The British Grand Prix is in the books, and it was a thrilling race. A gearbox issue knocked out the championship leader, allowing his pursuers to gain some ground and make things interesting. Nico Rosberg wins his second race with Mark Webber breathing down his neck and Fernando Alonso and Lewis Hamilton not far behind, all thanks to a late safety car bunching up the field.
But all that will be overshadowed by the multiple tire failures that plagued this race.
Tires, of course, have been the talk of this season. The rubber Pirelli was asked to design, to spice up the show, has shown a tendency to fail. Mercedes' inability to come to terms with the tires was the root of the testing soap opera we have been watching since it came to light in Monaco.
Red Bull has been a critic from the start, and admittedly, for a while it looked like sour apples. Tire issues seemed specific to certain cars, and cars that were designed to optimize the tire looked not to have the same issues. It looked like it should be down to the teams to come to grips with the problem.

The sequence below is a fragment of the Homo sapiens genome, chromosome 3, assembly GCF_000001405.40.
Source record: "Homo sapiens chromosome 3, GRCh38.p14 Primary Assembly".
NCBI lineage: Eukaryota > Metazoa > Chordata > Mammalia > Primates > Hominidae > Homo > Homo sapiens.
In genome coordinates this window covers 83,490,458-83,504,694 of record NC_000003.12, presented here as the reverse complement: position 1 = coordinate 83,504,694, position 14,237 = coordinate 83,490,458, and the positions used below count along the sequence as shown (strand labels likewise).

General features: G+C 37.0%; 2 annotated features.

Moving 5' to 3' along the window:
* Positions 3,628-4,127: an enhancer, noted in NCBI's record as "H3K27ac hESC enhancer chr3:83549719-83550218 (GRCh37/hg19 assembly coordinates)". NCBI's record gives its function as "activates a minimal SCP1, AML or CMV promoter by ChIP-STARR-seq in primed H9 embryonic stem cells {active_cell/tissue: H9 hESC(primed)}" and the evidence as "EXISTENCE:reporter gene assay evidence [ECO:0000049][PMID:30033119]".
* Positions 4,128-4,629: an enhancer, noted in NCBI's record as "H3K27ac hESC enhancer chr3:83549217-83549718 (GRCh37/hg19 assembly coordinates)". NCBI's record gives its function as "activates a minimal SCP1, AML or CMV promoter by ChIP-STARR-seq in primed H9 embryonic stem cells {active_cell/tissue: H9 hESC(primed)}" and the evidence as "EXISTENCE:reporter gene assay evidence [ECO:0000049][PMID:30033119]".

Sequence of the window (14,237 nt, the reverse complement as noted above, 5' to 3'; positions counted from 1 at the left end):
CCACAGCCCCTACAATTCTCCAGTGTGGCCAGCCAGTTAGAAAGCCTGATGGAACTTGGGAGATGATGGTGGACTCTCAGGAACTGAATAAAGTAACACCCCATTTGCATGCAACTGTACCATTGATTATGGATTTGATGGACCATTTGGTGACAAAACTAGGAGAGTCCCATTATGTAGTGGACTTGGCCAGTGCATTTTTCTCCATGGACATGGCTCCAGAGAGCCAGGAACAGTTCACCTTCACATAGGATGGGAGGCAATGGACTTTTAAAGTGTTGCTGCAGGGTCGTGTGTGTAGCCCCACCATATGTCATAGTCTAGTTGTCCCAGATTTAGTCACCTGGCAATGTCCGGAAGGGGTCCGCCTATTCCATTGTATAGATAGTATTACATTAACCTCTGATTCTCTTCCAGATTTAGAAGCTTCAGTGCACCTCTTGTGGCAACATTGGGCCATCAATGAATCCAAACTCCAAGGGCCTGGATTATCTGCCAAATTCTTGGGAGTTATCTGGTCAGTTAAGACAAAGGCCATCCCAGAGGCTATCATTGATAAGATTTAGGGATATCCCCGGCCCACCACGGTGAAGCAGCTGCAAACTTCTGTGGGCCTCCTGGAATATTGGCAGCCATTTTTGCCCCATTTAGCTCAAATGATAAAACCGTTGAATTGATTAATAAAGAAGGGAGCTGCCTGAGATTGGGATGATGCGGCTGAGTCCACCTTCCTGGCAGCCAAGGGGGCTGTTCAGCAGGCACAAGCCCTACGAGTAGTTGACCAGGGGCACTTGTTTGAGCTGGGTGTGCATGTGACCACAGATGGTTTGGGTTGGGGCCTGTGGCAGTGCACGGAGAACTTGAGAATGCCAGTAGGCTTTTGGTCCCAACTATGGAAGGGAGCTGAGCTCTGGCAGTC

But the problems experienced at Silverstone were altogether new ones, and appear to have played no favorites. More importantly, it isn't just about compromising the racing anymore, it is about safety.
I can totally understand the desire of certain teams to block changes to the tires simply because they don't suit certain teams in the field. But if Pirelli can solve these issues, and one would guess everyone has access to data that proves whether Pirelli can or not, then the teams should be overruled on safety grounds if they try to block the introduction of new rubber.
This is not all Pirelli's fault, though there are those with an interest in painting it that way. The fact that there is no way for the company to test the tires on a modern car is ludicrous. Safety of the competitors must be the number one priority, and I find it hard to believe, just as I did in 2006, that the FIA has not stepped in.
I sincerely hope someone acts. When drivers make comments like those above, there is a serious problem. Back in the 70s, the drivers forced the sport to become safer by acting as a group. I was in the stands at Indy in 2006. It was an ugly situation for all involved. It did irreparable damage to the sport's image in the U.S., but while others played chicken, the teams did what they thought was necessary for safety.
I would not have been surprised if something similar had happened today. It may be the only thing that gets the attention of the key players of this sport and motivates them to do what is right for everyone involved. There are more than points and money at stake.
Someone has to step up. They've got a week. Enough is enough.